“It’s not just a matter of not repeating (history) again, it’s also hearing their stories and what they went through,” Rabbi Paskow said. “So you kind of use it as a cliché, ‘oh we’re going to do this so we never do it again,’ that’s true.” But it’s also about hearing their stories, their bearing witness to what they experienced, that serves as a reminder, “it’s a real thing that happened.”
Anybody is a target
“We’ve learned to be aware of what’s going on in the world,” Rabbi Paskow said. Reflecting on atrocities like the Holocaust “also teaches us to put our lives in perspective, the things we do have to be appreciative of. This could be the most perfect day, even though all I did was my errands in Simi Valley . . . that’s a day of blessing.”
The bigger lesson is learning about the world and keeping things in perspective, “and being vigilant and looking at what’s going on around us, and trying to prevent terrible things like that from ever happening again — so that’s the bigger picture,” Rabbi Paskow noted.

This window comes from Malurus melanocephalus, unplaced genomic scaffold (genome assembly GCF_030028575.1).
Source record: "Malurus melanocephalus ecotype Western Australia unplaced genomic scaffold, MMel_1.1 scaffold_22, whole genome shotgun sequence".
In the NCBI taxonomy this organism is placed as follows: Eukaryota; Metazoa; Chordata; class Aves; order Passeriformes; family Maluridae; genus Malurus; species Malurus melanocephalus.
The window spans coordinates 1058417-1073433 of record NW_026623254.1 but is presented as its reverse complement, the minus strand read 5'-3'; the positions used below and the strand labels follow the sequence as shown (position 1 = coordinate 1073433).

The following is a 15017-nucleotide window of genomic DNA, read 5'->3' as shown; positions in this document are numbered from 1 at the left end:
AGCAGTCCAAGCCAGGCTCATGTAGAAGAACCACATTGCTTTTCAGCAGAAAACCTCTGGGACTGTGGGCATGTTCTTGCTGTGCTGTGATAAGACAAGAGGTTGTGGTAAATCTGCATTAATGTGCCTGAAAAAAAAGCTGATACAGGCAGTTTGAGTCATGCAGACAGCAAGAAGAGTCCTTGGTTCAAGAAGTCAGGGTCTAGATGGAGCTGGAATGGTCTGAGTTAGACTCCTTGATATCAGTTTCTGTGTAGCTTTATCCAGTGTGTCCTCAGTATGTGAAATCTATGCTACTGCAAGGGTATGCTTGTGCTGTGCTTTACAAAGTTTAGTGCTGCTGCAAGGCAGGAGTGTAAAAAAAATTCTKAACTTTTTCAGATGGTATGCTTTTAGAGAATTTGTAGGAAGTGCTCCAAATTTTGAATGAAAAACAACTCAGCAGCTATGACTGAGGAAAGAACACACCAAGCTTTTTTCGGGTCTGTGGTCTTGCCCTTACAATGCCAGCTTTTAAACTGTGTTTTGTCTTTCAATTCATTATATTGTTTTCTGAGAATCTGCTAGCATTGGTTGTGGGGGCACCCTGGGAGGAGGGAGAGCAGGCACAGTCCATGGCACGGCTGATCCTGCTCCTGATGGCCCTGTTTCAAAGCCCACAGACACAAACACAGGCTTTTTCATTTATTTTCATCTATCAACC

According to Davids, history always repeats itself, because “the world doesn’t normally learn from history.”
“We’ve already had genocides; based on some estimates, more people have died in genocides in the 74 years since the Holocaust ended, even though we know so much more about genocides than we did before,” he said. “The Holocaust serves as a textbook example of how genocides develop, how they progress, and how they end. And the fact is that the world has not learned from that – not yet.”
In some ways, however, “we’re in a better place . . . because people are speaking up,” Rabbi Paskow said, adding that many vigilant groups are unafraid to express, “this is racism, this is offensive, this cartoon is offensive, these statements are offensive.” Thanks to freedom of speech, people can say “this is not funny, this is dangerous, some things are beyond what’s acceptable.”
Because there’s so much going on in our society, “people are very on edge and very vigilant,” Rabbi Paskow continued, adding, “it’s not only Jewish people. Anybody who has a vulnerability is a target — you’re a woman, you’re a white man, you’re gay. Everybody has a vulnerability . . . why should anyone be targeted for their sexuality or identity? We need to teach respecting one another.”